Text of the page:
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How rising interest rates will impact Colorado homebuyers

Consumers will have less borrowing power. At the same time, home prices in Colorado keep setting records, and buyers are racing the clock.

COLORADO, USA — For the first time in three years, the Federal Reserve announced an interest rate hike this week.

The quarter-point hike is likely the first of several hikes this year, with the goal of curbing the worst inflation since the 1970s.

Consumers will have less borrowing power. At the same time, home prices in Colorado keep setting records, and buyers are racing the clock.

9NEWS sat down with Kishore Kulkarni, Distinguished Professor of Economics at MSU Denver, and Kelly Moye with the Colorado Association of Realtors to better understand the impact of rising rates.

(Editor’s note: This interview has been edited for context and clarity.)

9NEWS: Why is the Federal Reserve raising interest rates now?

Kulkarni: Mainly because we have the highest interest rate of inflation right now, the highest in the last 40 years. It's 7.9%, almost 8%.

Part of the reason is we’ve had way too much money supply increase the last few years, especially last year. And we have a tremendous increase in government expenditure because of the pandemic. Both of those factors added to total demand for -- we call it "aggregate demand." As the demand increases, the prices go up. Another reason is we have supply shocks, supply chain problems, which doesn’t make us produce a whole lot – another reason prices go up.

Now that they have gone up, how do we stop them? One way to stop it is by raising the interest rate. If we raise the increase rate, people borrow less. If you borrow less, you spend less. If you spend less, the prices will probably go down. I know the Fed has raised it only by 0.25%. That is a small increase. They have also promised – threatened – they are going to increase the interest rate three more times this year. And when that happens, there will be a substantial increase in the interest rate, and therefore reduction in total demand.

Mortgage rates are increasing, too. What is the relationship between mortgage rates and the Federal Reserve hike?

Kulkarni: It’s a chain event. What the Federal Reserve does is increases the rate of interest by which they give loans to commercial banks and financial institutions. So financial institutions, like our First Bank, Wells Fargo, they can always borrow from the Federal Reserve bank. That loan is called discount and advances. Interest rates on those loans are called discount rate. It is the discount rate which the Federal Reserve increases.

That is a signal to the financial institutions that it is not going to be as easy to borrow from the Federal Reserve. Then they don’t lend to each other as much. And the interest rate at which the financial institutions lend to each other is called the federal funds rate. So the federal funds rate goes up. And then the federal funds rate increase has a reflection on the prime rate. And the prime rate is the rate at which you and I borrow from financial institutions.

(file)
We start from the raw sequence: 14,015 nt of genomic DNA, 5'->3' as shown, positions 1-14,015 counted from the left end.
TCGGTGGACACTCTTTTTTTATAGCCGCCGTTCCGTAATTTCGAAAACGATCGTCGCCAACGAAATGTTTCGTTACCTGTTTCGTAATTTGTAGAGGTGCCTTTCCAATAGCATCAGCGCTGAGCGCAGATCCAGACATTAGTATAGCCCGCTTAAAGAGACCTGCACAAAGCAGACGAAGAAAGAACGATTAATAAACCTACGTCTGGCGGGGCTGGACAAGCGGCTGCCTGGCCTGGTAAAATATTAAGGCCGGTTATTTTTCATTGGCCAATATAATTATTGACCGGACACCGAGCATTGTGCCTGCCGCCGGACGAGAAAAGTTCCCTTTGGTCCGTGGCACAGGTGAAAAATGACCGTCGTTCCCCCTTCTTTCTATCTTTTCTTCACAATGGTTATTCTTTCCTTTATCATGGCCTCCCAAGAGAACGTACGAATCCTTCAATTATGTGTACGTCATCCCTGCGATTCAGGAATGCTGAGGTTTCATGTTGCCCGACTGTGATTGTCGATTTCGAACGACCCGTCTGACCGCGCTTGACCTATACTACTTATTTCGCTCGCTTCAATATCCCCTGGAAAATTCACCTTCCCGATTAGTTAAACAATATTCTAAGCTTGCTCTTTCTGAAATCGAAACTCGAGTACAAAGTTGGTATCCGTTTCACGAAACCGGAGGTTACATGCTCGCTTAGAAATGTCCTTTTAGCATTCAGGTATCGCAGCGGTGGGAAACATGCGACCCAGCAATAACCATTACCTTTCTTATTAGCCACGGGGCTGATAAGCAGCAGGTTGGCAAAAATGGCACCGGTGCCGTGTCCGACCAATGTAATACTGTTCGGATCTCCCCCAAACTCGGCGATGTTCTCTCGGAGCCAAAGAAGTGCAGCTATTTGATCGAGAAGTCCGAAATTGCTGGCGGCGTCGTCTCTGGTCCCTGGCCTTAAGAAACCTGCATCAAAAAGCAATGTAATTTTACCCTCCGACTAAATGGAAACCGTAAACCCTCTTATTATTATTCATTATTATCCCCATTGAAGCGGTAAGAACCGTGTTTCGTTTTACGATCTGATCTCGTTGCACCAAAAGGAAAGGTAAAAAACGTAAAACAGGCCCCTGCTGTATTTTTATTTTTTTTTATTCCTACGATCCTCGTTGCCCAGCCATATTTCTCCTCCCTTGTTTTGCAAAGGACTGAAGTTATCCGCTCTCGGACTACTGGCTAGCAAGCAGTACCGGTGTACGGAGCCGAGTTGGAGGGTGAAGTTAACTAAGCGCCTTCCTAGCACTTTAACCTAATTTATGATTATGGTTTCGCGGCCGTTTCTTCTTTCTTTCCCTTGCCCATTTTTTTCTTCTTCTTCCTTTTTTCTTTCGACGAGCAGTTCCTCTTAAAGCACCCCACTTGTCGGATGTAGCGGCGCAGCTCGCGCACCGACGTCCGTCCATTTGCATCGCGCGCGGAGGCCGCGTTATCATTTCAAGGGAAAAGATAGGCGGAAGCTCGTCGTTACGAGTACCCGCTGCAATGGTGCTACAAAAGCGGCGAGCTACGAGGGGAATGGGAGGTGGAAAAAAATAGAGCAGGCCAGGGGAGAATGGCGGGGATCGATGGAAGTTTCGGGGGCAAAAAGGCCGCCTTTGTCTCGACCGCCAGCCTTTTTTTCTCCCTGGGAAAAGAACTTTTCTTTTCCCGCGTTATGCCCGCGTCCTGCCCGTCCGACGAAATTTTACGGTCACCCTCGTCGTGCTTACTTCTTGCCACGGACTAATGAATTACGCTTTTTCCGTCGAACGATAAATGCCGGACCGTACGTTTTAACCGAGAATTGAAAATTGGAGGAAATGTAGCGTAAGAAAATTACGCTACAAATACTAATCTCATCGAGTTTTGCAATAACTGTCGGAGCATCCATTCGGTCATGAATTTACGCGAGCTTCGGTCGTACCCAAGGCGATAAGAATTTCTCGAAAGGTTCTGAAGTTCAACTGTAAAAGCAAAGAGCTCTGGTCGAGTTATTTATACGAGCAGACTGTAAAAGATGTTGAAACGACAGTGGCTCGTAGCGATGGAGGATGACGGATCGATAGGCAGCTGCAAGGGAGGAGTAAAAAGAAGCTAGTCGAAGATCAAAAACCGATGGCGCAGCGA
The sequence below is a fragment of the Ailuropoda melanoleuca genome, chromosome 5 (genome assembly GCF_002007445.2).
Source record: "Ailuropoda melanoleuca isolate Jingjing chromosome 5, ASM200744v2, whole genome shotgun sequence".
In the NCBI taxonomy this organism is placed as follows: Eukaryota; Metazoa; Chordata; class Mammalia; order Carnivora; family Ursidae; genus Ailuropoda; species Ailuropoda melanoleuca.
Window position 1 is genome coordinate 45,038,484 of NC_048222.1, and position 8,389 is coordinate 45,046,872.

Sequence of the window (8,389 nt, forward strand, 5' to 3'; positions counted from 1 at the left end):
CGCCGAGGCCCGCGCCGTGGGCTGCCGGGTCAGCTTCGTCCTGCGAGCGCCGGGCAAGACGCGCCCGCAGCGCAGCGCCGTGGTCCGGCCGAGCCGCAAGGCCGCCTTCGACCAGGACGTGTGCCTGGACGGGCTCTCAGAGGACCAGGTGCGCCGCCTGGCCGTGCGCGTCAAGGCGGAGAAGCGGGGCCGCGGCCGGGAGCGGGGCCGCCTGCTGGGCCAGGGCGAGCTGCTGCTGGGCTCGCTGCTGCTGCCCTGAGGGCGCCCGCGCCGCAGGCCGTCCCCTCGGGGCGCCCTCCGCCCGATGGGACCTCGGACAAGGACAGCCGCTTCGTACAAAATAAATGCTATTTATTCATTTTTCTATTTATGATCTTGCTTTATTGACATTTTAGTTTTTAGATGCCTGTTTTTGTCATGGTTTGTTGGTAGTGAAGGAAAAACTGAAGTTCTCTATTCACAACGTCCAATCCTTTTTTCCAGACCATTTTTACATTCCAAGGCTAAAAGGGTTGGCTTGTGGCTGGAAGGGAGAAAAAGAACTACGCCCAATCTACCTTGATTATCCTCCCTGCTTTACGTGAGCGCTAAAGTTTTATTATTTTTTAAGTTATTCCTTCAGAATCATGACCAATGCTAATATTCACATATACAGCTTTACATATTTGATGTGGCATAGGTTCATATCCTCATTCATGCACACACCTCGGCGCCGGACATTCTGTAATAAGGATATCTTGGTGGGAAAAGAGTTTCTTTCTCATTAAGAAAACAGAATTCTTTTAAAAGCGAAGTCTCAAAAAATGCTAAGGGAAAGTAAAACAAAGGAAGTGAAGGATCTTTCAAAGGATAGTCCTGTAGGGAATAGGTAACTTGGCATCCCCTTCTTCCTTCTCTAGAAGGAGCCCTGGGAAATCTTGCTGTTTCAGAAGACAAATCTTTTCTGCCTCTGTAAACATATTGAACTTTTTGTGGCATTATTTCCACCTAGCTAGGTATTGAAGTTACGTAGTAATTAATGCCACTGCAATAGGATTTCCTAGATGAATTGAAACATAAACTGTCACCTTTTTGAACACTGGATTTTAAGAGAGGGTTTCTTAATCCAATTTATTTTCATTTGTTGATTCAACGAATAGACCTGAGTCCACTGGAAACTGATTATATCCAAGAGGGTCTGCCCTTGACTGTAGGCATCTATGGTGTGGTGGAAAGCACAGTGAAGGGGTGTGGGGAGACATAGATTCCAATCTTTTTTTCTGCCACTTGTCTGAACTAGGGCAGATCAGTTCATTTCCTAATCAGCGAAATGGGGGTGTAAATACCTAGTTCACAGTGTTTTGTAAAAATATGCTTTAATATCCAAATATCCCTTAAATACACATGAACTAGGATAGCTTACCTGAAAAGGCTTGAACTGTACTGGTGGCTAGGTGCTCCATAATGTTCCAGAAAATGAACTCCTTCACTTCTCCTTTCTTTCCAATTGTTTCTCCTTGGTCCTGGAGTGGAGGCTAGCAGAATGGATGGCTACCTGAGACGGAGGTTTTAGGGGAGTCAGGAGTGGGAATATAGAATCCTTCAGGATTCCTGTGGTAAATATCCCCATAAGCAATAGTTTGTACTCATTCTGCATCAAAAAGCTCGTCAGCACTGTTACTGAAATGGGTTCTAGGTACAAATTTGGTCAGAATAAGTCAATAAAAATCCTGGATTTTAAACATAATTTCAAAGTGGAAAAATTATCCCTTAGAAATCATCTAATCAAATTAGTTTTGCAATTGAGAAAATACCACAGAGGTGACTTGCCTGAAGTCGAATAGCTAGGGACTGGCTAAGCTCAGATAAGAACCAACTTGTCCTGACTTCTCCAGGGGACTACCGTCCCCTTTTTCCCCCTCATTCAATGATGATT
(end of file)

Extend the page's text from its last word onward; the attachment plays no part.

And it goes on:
Mortgage rates have risen above 4% for the first time since 2019. What is the impact on homebuyers?

Moye: The rates have already increased a couple of times. Looks like they’re going to do that a couple more times throughout the year. All that’s doing is reducing purchasing power for our buyers.

They have a purchase price budget, then they know they have to go over that to get a house these days. Then all of a sudden the interest rate goes up and their purchase price drops $50,000. So now they have to go even lower, and a lot of those houses don’t even match the criteria of what they were originally starting to look for. So they either adjust their criteria or adjust their location or decide not to buy. It’s a very stressful, challenging situation for buyers right now.

What do you anticipate for the Colorado housing market moving forward?

Moye: I think what happens is, rates go up. Prices go up. And even though there’s demand, if people can’t afford to live here, they will choose somewhere else. Then demand will go down and inventory will go up, and the market will balance. And it will cool or plateau or whatever it is, but that is the way the natural cycle will go.

Are people starting to give up their home buying dreams?

Moye: We have not seen that very much, surprisingly. I thought more people would say, "That’s it, I give up, try again later." I think people realize later does not mean better. Later could mean worse. Our prices appreciated 25% last year. Those people who didn’t buy a year ago are kicking themselves today.

I think buyers recognize that buying right now, the rates are going to be as good as they’re going to get for a while and that would make a lot of sense. So I don’t see many of them throwing in the towel. Doesn’t mean they don’t want to sometimes.

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